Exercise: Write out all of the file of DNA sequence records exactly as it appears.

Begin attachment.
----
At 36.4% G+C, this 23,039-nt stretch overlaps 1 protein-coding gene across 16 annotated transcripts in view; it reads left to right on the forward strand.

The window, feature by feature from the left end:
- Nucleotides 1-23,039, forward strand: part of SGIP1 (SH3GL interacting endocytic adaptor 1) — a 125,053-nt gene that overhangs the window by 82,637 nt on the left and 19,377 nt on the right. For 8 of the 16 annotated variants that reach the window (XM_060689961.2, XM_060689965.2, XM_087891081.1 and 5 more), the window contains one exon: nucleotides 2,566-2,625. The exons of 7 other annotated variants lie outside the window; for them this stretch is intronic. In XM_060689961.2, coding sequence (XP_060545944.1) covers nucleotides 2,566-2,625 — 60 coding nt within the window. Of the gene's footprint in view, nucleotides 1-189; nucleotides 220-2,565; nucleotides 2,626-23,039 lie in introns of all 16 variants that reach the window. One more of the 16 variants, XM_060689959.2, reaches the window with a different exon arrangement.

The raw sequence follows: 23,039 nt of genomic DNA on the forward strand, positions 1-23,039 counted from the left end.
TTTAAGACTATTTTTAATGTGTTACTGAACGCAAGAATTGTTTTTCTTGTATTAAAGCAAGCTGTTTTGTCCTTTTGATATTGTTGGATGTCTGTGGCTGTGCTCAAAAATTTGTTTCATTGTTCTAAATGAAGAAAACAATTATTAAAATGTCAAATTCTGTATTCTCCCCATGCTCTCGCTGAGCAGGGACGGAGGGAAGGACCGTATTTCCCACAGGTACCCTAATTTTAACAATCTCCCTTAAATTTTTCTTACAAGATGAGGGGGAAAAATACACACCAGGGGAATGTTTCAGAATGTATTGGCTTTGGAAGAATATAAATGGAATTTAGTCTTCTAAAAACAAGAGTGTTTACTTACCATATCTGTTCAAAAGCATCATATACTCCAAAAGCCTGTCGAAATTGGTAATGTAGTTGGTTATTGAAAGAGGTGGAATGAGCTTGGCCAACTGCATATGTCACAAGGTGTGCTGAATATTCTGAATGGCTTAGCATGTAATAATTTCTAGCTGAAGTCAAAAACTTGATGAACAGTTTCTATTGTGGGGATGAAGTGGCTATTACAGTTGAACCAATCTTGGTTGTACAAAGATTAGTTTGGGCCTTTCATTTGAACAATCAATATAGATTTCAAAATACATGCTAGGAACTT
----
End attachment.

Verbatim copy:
At 36.4% G+C, this 23,039-nt stretch overlaps 1 protein-coding gene across 16 annotated transcripts in view; it reads left to right on the forward strand.

The window, feature by feature from the left end:
- Nucleotides 1-23,039, forward strand: part of SGIP1 (SH3GL interacting endocytic adaptor 1) — a 125,053-nt gene that overhangs the window by 82,637 nt on the left and 19,377 nt on the right. For 8 of the 16 annotated variants that reach the window (XM_060689961.2, XM_060689965.2, XM_087891081.1 and 5 more), the window contains one exon: nucleotides 2,566-2,625. The exons of 7 other annotated variants lie outside the window; for them this stretch is intronic. In XM_060689961.2, coding sequence (XP_060545944.1) covers nucleotides 2,566-2,625 — 60 coding nt within the window. Of the gene's footprint in view, nucleotides 1-189; nucleotides 220-2,565; nucleotides 2,626-23,039 lie in introns of all 16 variants that reach the window. One more of the 16 variants, XM_060689959.2, reaches the window with a different exon arrangement.

The raw sequence follows: 23,039 nt of genomic DNA on the forward strand, positions 1-23,039 counted from the left end.
TTTAAGACTATTTTTAATGTGTTACTGAACGCAAGAATTGTTTTTCTTGTATTAAAGCAAGCTGTTTTGTCCTTTTGATATTGTTGGATGTCTGTGGCTGTGCTCAAAAATTTGTTTCATTGTTCTAAATGAAGAAAACAATTATTAAAATGTCAAATTCTGTATTCTCCCCATGCTCTCGCTGAGCAGGGACGGAGGGAAGGACCGTATTTCCCACAGGTACCCTAATTTTAACAATCTCCCTTAAATTTTTCTTACAAGATGAGGGGGAAAAATACACACCAGGGGAATGTTTCAGAATGTATTGGCTTTGGAAGAATATAAATGGAATTTAGTCTTCTAAAAACAAGAGTGTTTACTTACCATATCTGTTCAAAAGCATCATATACTCCAAAAGCCTGTCGAAATTGGTAATGTAGTTGGTTATTGAAAGAGGTGGAATGAGCTTGGCCAACTGCATATGTCACAAGGTGTGCTGAATATTCTGAATGGCTTAGCATGTAATAATTTCTAGCTGAAGTCAAAAACTTGATGAACAGTTTCTATTGTGGGGATGAAGTGGCTATTACAGTTGAACCAATCTTGGTTGTACAAAGATTAGTTTGGGCCTTTCATTTGAACAATCAATATAGATTTCAAAATACATGCTAGGAACTT